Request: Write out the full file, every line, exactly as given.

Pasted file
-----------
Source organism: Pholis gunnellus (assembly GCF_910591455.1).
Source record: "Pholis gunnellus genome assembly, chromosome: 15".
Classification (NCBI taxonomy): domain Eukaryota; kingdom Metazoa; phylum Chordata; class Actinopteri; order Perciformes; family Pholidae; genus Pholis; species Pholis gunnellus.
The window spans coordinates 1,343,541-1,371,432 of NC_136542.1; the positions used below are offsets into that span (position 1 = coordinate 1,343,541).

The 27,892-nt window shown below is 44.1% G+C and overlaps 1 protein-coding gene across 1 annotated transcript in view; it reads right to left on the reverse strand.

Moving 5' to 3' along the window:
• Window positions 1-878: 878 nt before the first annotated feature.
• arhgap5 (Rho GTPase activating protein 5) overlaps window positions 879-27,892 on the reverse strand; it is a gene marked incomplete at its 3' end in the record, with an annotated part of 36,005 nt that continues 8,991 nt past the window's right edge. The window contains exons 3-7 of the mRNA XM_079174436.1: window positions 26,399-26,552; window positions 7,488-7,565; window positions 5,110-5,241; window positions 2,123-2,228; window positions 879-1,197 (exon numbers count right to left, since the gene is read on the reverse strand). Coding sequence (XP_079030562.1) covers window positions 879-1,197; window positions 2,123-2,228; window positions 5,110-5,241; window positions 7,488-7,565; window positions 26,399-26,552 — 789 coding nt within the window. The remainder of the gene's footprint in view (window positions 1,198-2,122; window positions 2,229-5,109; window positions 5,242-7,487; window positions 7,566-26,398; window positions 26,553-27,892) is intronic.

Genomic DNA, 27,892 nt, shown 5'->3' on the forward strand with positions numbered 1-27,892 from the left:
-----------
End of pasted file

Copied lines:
Source organism: Pholis gunnellus (assembly GCF_910591455.1).
Source record: "Pholis gunnellus genome assembly, chromosome: 15".
Classification (NCBI taxonomy): domain Eukaryota; kingdom Metazoa; phylum Chordata; class Actinopteri; order Perciformes; family Pholidae; genus Pholis; species Pholis gunnellus.
The window spans coordinates 1,343,541-1,371,432 of NC_136542.1; the positions used below are offsets into that span (position 1 = coordinate 1,343,541).

The 27,892-nt window shown below is 44.1% G+C and overlaps 1 protein-coding gene across 1 annotated transcript in view; it reads right to left on the reverse strand.

Moving 5' to 3' along the window:
• Window positions 1-878: 878 nt before the first annotated feature.
• arhgap5 (Rho GTPase activating protein 5) overlaps window positions 879-27,892 on the reverse strand; it is a gene marked incomplete at its 3' end in the record, with an annotated part of 36,005 nt that continues 8,991 nt past the window's right edge. The window contains exons 3-7 of the mRNA XM_079174436.1: window positions 26,399-26,552; window positions 7,488-7,565; window positions 5,110-5,241; window positions 2,123-2,228; window positions 879-1,197 (exon numbers count right to left, since the gene is read on the reverse strand). Coding sequence (XP_079030562.1) covers window positions 879-1,197; window positions 2,123-2,228; window positions 5,110-5,241; window positions 7,488-7,565; window positions 26,399-26,552 — 789 coding nt within the window. The remainder of the gene's footprint in view (window positions 1,198-2,122; window positions 2,229-5,109; window positions 5,242-7,487; window positions 7,566-26,398; window positions 26,553-27,892) is intronic.

Genomic DNA, 27,892 nt, shown 5'->3' on the forward strand with positions numbered 1-27,892 from the left: